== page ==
Finally, in both datasets the relaxed version of sparse RRR strongly outperformed the naive version, at least in the range of 10–50 selected genes, which is the range needed for visualizations (see below). If a high number of genes was selected into the model, the relaxed version performed worse than the naive version, suggesting that the second stage of our relaxed approach was overfitting. For the L1 dataset with the smallest sample size we observed non-monotonic dependency of the relaxed performance on the number of genes (Figure 3d), suggesting that the relaxed estimator can occupy different positions on the bias/variance trade-off depending on the *λ*. However, for the low number of selected genes the relaxed version had superior performance across all datasets, all ranks, and all values of *α*.

Note that sparse RRR of Chen and Huang (2012) corresponds to the naive version with *α* = 1. In the regime when the model selects a few dozen genes, it was strongly outperformed by our relaxed sparse RRR estimator.

### 2.6 Bibiplot visualisation

We applied our sparse RRR approach with *r* = 2 and *λ* chosen to yield 20 selected genes to the L1, L4, and M1 datasets (used *α* values: 0.5, 0.5, and 1.0 respectively). For each of the datasets, we visualized the results with a pair of biplots, a graphical technique that we suggest to call a *bibiplot*.

To construct a biplot in the transcriptomic space, we use the bottleneck representation **XW** for the scatter plot, and show lines for all genes that are selected by the model (even though other genes can also have non-zero correlations with **XW**). The biplot in the electrophysiological space is constructed using **YV** and shows all available electrophysiological properties. If *R*^{2} of the model is high, then the two scatter plots will be similar to each other. Comparing the directions of variables between the two biplots can suggest which electrophysiological variables are associated with which genes.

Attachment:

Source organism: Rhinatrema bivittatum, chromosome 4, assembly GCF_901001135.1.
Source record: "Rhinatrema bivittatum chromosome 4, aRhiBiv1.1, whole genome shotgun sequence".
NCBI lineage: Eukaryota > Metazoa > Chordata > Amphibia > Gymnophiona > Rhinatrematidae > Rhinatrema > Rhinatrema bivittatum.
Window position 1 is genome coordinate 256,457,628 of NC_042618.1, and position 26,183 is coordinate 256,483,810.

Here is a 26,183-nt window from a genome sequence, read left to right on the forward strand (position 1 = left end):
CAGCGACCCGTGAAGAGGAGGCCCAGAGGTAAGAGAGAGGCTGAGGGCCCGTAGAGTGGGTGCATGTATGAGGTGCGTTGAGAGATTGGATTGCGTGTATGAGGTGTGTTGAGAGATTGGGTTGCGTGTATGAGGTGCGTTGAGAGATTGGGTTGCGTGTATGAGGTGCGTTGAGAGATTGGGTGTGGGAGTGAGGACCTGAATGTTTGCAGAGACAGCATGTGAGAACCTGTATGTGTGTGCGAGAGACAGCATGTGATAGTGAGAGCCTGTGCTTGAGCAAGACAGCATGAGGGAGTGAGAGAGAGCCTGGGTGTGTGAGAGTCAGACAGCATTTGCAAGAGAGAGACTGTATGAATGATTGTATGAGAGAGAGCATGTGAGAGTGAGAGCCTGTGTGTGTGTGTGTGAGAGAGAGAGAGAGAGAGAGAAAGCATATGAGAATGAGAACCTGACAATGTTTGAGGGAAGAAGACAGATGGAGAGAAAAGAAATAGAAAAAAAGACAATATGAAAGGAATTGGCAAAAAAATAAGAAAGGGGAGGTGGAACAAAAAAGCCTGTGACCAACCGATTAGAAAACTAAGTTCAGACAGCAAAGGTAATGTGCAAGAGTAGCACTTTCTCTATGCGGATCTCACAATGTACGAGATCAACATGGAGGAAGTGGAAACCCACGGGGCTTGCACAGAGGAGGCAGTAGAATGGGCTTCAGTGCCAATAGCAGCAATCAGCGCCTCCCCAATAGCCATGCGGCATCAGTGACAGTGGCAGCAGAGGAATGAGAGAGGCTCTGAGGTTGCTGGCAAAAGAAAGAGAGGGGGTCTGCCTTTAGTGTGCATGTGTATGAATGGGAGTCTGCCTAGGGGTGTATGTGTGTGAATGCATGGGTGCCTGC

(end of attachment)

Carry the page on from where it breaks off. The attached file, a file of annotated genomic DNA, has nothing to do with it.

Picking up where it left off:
The L1 dataset encompasses two types of interneurons from layer 1 of mouse cortex: neurogliaform cells (NGC) and single bouqet cells (SBC). Accordingly, the first RRR component captured the difference between the two cell types (Figure 4a,d). The second RRR component had only one gene strongly associated with it (Figure 4a) and contributed only a very small increase in cross-validated *R*^{2}, as one can see comparing the cross-validation curves for *r* = 1 and *r* = 2 (Figure 3d). We conclude that the second RRR component in this dataset is only weakly detectable.

In the L4 dataset (Figure 4b,e), the most salient feature in the bibiplot is the separation between the cells recorded in the visual and the somatosensory cortices. The selected genes here are pointing in all directions, and indeed the second component contributed a substantial increase in *R*^{2} (Figure 3e). This suggests that both components are biologically meaningful. See Scala et al. (2019) for a more in-depth analysis using sparse RRR.

The M1 dataset was much larger than the other two and included a much more diverse selection of neuron types. As a result, the *R*^{2} values were substantially higher and the model needed to use rank *r* ≥ 5 to reach its optimal performance. Here we nevertheless used *r* = 2 because it allows the same kind of visualization as for the other datasets (Figure 4c,f). See Scala et al. (2020) for a more in-depth analysis using sparse RRR with rank *r* = 5. Two-dimensional bibiplot separated major classes of neurons, such as *Pvalb, Sst, Vip*, and *Lamp5* expressing interneurons (red/orange/purple/salmon), and excitatory cells (green). It is worth noting that the RRR biplot in the electrophysiological space (Figure 4f) was very similar to the PCA biplot (Figure 2b). This indicates that the sparse RRR model explained the dominant modes of variation among the dependent variables. We observed the same in other datasets analyzed here.